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Period: 1997-05-05 - 1997-05-09
Location: Liège, Belgium
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- Université de Liège; GeoHydrodynamics and Environmental Research group (GHER), more, organiser
Almost twenty years after the 11th Liège Colloquium on "Turbulence in the ocean. From the millimeter to the megameter" and ten years after the 19th Colloquium on "Small-scale turbulence and mixing in the ocean", it seems appropriate to devote again one of the Liège Colloquia to the subject of marine turbulence.
In the last decade, with in particular the development of sophisticated new techniques of measurements, substantial progresses have been made in understanding marine turbulence while, in the same time, uncovering more of its complexity.
The development of 3D turbulent closure mathematical models, extended from hydrodynamics to include the dynamics of ecosystems, has emphasized the role of turbulence as one of the cogent driving mechanisms of most of the physical processes deeply affecting the distribution and evolution of biological populations. A good parameterization of the effects of turbulence in such models can only be achieved via a continuously improved knowledge of the nature and characteristics of turbulence in the various conditions of the intricated marine environment.
Turbulence in the lower mesoscale range (motion with relative vorticity approaching the Coriolis frequency) has an important effect on the distribution of biological population, the formation or dispersion of patches and such biological factors as the availability of food, the encounter rates between preys and predators...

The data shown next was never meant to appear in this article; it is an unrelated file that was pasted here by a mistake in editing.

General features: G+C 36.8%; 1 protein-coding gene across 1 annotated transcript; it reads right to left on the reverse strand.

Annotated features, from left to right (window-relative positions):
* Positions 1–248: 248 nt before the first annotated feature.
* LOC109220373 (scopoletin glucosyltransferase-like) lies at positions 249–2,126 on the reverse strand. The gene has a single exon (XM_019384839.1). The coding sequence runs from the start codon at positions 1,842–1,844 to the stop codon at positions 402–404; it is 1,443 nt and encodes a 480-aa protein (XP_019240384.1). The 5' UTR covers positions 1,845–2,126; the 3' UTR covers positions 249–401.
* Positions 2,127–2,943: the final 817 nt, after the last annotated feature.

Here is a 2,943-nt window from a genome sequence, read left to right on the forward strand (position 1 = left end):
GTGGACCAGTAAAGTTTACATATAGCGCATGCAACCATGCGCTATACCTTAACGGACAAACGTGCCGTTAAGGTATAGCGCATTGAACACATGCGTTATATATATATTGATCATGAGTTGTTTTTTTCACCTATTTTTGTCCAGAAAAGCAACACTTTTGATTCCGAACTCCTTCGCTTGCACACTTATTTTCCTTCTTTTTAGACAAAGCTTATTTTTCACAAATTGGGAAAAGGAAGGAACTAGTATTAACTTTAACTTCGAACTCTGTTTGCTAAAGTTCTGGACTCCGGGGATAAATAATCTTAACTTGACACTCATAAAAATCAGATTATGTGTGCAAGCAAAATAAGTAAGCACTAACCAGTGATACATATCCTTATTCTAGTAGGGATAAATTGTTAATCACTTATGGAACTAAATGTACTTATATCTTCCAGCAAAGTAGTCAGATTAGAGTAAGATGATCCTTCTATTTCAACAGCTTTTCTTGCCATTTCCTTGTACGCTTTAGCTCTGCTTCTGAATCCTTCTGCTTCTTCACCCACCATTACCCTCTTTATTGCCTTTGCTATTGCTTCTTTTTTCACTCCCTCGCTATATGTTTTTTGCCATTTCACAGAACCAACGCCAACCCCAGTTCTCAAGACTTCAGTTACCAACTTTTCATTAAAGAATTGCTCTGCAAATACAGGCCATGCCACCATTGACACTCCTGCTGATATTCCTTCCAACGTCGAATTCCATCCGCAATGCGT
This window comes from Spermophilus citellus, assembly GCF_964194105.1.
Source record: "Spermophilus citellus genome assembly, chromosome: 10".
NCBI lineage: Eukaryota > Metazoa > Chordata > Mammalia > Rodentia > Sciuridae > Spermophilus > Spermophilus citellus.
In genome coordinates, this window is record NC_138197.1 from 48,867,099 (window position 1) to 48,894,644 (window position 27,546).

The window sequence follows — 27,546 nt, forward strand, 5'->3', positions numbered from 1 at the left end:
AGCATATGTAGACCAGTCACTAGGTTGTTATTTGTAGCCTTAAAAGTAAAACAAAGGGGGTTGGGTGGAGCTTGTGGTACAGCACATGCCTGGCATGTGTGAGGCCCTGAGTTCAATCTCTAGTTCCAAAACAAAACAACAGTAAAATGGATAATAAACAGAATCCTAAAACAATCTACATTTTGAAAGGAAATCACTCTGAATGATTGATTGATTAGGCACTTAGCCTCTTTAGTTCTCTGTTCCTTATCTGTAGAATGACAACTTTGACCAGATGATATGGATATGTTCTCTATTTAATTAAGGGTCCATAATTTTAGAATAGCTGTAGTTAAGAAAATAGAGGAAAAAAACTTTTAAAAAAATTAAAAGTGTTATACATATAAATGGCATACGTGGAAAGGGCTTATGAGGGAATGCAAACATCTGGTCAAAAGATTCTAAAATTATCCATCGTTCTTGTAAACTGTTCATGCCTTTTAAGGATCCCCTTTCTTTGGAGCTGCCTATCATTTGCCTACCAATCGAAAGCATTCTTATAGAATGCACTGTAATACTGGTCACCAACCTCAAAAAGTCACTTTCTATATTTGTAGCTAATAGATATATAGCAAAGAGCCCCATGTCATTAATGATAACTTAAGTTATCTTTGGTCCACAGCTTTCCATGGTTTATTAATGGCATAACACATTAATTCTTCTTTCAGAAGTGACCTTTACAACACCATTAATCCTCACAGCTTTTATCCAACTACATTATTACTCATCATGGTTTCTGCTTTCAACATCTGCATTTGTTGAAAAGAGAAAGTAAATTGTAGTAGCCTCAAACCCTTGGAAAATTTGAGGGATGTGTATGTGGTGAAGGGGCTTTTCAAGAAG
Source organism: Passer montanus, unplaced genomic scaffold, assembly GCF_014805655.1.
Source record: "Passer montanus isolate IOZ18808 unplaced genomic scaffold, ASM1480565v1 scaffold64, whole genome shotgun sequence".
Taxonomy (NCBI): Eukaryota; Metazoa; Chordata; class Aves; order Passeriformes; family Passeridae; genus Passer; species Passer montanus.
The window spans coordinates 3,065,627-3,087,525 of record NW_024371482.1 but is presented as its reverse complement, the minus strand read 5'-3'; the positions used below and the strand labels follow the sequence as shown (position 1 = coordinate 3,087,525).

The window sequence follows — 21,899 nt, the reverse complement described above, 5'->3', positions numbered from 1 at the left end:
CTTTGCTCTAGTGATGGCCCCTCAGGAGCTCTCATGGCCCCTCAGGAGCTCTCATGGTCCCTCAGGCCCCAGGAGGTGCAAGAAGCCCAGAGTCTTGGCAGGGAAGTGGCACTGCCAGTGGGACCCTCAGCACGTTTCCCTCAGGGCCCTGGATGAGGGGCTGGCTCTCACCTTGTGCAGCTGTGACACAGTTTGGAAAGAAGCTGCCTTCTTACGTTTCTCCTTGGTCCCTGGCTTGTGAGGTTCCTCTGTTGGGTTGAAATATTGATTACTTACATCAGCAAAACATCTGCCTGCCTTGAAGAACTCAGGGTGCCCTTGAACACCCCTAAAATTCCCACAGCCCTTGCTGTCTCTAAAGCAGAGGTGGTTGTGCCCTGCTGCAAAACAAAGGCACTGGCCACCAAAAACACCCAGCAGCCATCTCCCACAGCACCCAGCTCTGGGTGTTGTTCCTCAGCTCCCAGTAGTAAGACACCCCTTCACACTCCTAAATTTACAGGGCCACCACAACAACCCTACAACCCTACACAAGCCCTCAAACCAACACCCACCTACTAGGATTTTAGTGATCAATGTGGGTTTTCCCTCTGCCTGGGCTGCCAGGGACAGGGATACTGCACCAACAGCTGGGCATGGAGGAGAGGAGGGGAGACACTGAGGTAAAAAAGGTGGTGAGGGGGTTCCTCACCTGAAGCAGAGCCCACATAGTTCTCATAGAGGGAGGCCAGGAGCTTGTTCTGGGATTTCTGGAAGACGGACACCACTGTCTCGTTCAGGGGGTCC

Small-scale turbulence directly influences behavioural functions of marine organisms (techniques of feeding, perception of signals, reproduction...) and its presence or its absence is often a selecting factor between species.
It is hoped that revisiting marine turbulence at the 29th International Liège Colloquium on Ocean Hydrodynamics will provide an opportunity to
- bring up to date, as much as possible, our understanding of marine turbulence and in particular lower mesoscale turbulence which was not adequately covered in our preceding meetings but has been the object of much interest since then and small-scale turbulence very near the sea surface where the role of wave breaking, bubbles, surface films and Langmuir cells make a rather complex picture one begins only to comprehend fully;
- bring together scientists from different disciplines to assess what we know about the effects of turbulence on biological populations at the levels of both the organisms and the shoals and patches;
- reexamine critically the parameterization of turbulence in 3D turbulent closure models and the improvements that could be made to such models to provide the most realistic ecohydrodynamics simulations of the marine environment.